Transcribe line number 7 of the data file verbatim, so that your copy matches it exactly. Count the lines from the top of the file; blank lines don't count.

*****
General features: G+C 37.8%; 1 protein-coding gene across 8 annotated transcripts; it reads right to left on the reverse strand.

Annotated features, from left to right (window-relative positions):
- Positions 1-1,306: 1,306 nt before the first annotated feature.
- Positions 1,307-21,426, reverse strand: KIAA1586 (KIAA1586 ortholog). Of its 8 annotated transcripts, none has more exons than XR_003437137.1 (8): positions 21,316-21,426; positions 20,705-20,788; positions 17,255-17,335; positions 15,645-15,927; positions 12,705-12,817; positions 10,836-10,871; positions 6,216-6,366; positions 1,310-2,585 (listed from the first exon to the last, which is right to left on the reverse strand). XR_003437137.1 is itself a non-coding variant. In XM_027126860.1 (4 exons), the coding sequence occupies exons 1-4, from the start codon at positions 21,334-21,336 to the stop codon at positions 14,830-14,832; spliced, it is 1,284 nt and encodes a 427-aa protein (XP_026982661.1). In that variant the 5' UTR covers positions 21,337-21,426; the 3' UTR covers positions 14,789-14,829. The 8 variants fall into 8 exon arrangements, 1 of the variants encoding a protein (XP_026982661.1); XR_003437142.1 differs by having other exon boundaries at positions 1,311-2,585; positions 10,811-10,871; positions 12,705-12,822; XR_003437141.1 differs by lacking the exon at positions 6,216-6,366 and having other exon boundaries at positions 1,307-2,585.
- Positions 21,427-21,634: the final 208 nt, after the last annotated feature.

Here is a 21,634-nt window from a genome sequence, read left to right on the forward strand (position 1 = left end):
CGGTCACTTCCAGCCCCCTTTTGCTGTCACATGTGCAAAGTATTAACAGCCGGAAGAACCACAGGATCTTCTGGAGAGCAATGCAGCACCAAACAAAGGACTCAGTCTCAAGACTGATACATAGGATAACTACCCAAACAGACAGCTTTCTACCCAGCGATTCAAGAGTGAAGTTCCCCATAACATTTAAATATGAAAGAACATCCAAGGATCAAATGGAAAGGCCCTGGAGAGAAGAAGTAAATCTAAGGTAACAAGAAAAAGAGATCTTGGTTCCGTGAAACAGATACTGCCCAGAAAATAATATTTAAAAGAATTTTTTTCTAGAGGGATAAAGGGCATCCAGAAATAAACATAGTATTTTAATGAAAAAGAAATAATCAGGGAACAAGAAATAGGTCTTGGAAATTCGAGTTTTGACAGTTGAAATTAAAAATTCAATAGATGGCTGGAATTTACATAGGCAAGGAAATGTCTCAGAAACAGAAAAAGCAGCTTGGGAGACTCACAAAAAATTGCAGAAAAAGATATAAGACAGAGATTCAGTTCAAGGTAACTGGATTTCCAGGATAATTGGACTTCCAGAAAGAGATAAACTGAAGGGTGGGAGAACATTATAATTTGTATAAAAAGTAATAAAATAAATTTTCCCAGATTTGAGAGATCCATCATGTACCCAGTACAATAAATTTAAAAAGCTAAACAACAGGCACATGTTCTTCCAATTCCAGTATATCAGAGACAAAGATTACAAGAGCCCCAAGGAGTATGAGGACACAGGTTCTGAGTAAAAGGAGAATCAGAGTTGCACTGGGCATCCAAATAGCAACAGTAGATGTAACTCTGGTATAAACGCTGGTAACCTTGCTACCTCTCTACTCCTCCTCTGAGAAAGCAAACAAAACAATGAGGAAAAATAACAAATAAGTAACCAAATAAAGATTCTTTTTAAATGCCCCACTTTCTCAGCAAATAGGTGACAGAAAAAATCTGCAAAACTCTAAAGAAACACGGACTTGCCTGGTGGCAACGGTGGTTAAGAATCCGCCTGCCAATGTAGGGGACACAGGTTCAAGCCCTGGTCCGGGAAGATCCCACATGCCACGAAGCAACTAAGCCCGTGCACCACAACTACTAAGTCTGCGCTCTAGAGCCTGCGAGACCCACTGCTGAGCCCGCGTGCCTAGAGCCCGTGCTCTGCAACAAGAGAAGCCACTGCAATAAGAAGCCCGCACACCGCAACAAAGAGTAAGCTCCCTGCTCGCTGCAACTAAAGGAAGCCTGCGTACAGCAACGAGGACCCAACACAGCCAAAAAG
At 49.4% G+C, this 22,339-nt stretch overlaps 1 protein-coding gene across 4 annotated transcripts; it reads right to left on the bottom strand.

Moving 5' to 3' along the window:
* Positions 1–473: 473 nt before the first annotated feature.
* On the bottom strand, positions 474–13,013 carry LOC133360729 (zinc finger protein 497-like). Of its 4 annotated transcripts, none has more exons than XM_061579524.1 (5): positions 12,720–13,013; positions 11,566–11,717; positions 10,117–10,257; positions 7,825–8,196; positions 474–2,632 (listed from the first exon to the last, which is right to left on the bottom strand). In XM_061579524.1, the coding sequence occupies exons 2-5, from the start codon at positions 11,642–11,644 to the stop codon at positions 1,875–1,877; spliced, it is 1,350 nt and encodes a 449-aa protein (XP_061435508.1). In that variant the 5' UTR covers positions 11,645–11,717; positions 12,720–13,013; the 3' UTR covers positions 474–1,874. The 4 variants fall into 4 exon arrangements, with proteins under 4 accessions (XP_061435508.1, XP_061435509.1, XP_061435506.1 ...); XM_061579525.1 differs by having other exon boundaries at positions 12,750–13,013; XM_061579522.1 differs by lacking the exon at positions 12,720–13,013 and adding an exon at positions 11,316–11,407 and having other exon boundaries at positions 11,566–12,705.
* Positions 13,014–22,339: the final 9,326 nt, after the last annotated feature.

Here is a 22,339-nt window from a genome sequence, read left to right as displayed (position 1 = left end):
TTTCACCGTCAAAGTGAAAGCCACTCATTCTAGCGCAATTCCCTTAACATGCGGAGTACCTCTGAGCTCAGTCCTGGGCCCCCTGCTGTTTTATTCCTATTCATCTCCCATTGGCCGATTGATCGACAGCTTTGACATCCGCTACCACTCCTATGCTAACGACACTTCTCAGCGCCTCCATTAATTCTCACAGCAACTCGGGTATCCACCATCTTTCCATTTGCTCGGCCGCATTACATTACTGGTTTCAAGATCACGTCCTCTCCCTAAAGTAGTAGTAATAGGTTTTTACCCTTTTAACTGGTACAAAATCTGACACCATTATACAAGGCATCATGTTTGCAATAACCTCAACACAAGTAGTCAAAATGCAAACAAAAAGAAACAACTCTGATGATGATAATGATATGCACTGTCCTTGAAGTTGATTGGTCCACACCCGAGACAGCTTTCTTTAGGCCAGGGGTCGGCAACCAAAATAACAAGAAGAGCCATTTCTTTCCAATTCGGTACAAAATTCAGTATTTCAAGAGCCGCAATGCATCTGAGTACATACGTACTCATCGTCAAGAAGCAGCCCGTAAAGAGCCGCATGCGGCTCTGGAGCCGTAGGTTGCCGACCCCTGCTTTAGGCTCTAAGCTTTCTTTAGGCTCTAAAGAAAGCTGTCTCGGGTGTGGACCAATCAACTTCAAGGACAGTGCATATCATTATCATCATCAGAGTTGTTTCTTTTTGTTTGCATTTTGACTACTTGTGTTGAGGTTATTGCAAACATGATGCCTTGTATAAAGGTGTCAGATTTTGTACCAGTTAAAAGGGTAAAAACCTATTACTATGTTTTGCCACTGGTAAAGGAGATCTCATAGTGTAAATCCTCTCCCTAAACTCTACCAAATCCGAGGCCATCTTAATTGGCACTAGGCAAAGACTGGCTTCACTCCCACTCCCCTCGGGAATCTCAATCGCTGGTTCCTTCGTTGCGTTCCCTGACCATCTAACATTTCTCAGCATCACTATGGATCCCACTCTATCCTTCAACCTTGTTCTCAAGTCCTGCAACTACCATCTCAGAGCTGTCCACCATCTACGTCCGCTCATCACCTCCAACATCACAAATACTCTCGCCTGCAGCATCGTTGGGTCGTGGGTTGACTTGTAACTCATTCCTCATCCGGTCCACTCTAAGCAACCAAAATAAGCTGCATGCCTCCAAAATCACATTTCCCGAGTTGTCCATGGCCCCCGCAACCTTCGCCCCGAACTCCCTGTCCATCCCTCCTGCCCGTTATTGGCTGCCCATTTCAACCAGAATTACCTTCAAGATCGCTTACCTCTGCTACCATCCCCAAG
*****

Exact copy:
CGGTCACTTCCAGCCCCCTTTTGCTGTCACATGTGCAAAGTATTAACAGCCGGAAGAACCACAGGATCTTCTGGAGAGCAATGCAGCACCAAACAAAGGACTCAGTCTCAAGACTGATACATAGGATAACTACCCAAACAGACAGCTTTCTACCCAGCGATTCAAGAGTGAAGTTCCCCATAACATTTAAATATGAAAGAACATCCAAGGATCAAATGGAAAGGCCCTGGAGAGAAGAAGTAAATCTAAGGTAACAAGAAAAAGAGATCTTGGTTCCGTGAAACAGATACTGCCCAGAAAATAATATTTAAAAGAATTTTTTTCTAGAGGGATAAAGGGCATCCAGAAATAAACATAGTATTTTAATGAAAAAGAAATAATCAGGGAACAAGAAATAGGTCTTGGAAATTCGAGTTTTGACAGTTGAAATTAAAAATTCAATAGATGGCTGGAATTTACATAGGCAAGGAAATGTCTCAGAAACAGAAAAAGCAGCTTGGGAGACTCACAAAAAATTGCAGAAAAAGATATAAGACAGAGATTCAGTTCAAGGTAACTGGATTTCCAGGATAATTGGACTTCCAGAAAGAGATAAACTGAAGGGTGGGAGAACATTATAATTTGTATAAAAAGTAATAAAATAAATTTTCCCAGATTTGAGAGATCCATCATGTACCCAGTACAATAAATTTAAAAAGCTAAACAACAGGCACATGTTCTTCCAATTCCAGTATATCAGAGACAAAGATTACAAGAGCCCCAAGGAGTATGAGGACACAGGTTCTGAGTAAAAGGAGAATCAGAGTTGCACTGGGCATCCAAATAGCAACAGTAGATGTAACTCTGGTATAAACGCTGGTAACCTTGCTACCTCTCTACTCCTCCTCTGAGAAAGCAAACAAAACAATGAGGAAAAATAACAAATAAGTAACCAAATAAAGATTCTTTTTAAATGCCCCACTTTCTCAGCAAATAGGTGACAGAAAAAATCTGCAAAACTCTAAAGAAACACGGACTTGCCTGGTGGCAACGGTGGTTAAGAATCCGCCTGCCAATGTAGGGGACACAGGTTCAAGCCCTGGTCCGGGAAGATCCCACATGCCACGAAGCAACTAAGCCCGTGCACCACAACTACTAAGTCTGCGCTCTAGAGCCTGCGAGACCCACTGCTGAGCCCGCGTGCCTAGAGCCCGTGCTCTGCAACAAGAGAAGCCACTGCAATAAGAAGCCCGCACACCGCAACAAAGAGTAAGCTCCCTGCTCGCTGCAACTAAAGGAAGCCTGCGTACAGCAACGAGGACCCAACACAGCCAAAAAG